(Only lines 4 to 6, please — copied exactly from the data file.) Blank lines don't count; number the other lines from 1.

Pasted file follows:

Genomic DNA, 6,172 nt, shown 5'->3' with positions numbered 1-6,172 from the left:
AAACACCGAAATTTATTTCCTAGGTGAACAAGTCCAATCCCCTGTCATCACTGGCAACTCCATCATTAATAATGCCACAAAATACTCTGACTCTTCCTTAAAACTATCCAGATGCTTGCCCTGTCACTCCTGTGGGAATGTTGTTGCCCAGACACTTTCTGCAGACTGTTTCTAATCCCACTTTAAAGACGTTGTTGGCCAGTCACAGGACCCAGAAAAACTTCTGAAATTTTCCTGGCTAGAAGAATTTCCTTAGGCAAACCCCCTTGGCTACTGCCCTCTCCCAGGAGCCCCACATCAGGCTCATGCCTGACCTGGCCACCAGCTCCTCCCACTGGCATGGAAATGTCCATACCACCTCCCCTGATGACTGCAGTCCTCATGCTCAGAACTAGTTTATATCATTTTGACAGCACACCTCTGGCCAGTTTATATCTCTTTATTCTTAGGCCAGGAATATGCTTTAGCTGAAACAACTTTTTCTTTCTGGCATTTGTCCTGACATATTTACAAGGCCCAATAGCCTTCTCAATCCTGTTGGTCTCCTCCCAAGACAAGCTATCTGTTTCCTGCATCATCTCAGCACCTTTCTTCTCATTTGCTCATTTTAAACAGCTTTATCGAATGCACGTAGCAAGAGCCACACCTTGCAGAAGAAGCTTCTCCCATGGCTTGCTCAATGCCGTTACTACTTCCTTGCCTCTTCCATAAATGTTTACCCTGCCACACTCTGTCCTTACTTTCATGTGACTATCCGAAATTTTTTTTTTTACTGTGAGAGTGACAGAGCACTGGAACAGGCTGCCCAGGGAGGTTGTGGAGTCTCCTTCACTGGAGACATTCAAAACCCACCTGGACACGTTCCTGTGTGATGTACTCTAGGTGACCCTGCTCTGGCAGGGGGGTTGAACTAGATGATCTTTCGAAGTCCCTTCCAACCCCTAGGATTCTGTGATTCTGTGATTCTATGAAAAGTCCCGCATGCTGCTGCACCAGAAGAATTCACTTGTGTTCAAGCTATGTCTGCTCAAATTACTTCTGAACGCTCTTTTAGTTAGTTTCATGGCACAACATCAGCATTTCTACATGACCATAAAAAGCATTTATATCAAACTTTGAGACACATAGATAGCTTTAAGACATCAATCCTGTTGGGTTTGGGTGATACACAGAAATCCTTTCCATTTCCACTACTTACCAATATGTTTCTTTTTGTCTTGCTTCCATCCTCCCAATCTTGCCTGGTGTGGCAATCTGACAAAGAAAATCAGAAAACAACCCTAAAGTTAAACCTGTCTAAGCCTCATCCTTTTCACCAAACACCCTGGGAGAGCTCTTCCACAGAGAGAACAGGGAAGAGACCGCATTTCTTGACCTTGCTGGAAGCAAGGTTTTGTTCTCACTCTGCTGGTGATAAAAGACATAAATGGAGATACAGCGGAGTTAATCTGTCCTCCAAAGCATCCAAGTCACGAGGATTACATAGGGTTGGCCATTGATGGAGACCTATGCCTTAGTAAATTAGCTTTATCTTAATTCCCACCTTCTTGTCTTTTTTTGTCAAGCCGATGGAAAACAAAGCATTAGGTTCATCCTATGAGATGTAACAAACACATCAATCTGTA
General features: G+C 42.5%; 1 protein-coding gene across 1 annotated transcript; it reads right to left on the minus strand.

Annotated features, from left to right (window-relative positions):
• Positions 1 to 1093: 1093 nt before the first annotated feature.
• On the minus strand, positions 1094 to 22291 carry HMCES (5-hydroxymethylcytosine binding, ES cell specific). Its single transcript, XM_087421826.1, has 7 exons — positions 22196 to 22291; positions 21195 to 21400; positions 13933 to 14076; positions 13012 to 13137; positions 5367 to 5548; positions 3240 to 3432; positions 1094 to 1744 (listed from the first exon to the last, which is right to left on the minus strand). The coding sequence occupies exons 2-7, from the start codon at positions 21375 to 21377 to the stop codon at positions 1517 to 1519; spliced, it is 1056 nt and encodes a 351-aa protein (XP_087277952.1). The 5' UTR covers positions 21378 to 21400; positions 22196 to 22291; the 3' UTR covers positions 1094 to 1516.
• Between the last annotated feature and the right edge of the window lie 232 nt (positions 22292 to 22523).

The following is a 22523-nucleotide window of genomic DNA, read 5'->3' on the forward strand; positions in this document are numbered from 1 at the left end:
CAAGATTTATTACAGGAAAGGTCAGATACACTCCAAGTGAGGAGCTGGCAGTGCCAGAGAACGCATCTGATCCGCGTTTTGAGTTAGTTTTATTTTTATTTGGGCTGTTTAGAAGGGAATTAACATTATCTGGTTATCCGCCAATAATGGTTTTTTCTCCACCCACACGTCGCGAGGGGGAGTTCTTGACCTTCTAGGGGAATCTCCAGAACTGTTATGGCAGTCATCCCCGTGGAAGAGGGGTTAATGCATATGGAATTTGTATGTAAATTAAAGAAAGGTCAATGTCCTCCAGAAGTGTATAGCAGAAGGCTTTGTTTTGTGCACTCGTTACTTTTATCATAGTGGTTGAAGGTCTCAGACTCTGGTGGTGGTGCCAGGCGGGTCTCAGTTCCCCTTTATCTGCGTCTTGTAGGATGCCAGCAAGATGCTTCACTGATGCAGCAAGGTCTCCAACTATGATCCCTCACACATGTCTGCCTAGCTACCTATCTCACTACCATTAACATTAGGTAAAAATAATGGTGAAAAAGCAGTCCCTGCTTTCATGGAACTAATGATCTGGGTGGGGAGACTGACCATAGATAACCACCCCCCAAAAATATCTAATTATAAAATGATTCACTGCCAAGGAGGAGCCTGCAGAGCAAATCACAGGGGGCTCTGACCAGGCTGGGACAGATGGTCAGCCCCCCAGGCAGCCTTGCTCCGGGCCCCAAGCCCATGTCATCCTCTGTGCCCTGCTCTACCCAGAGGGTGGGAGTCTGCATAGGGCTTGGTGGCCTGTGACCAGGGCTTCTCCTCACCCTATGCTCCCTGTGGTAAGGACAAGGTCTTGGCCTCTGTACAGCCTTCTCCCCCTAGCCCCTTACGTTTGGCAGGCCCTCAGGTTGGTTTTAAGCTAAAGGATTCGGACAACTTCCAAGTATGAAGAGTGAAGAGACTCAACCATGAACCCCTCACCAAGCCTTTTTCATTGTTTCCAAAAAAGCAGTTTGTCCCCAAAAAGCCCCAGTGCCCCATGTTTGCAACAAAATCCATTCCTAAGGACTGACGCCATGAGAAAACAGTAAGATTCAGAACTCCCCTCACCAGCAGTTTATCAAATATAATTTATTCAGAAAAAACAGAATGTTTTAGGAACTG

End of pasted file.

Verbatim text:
Annotated features, from left to right (window-relative positions):
• Positions 1 to 1093: 1093 nt before the first annotated feature.
• On the minus strand, positions 1094 to 22291 carry HMCES (5-hydroxymethylcytosine binding, ES cell specific). Its single transcript, XM_087421826.1, has 7 exons — positions 22196 to 22291; positions 21195 to 21400; positions 13933 to 14076; positions 13012 to 13137; positions 5367 to 5548; positions 3240 to 3432; positions 1094 to 1744 (listed from the first exon to the last, which is right to left on the minus strand). The coding sequence occupies exons 2-7, from the start codon at positions 21375 to 21377 to the stop codon at positions 1517 to 1519; spliced, it is 1056 nt and encodes a 351-aa protein (XP_087277952.1). The 5' UTR covers positions 21378 to 21400; positions 22196 to 22291; the 3' UTR covers positions 1094 to 1516.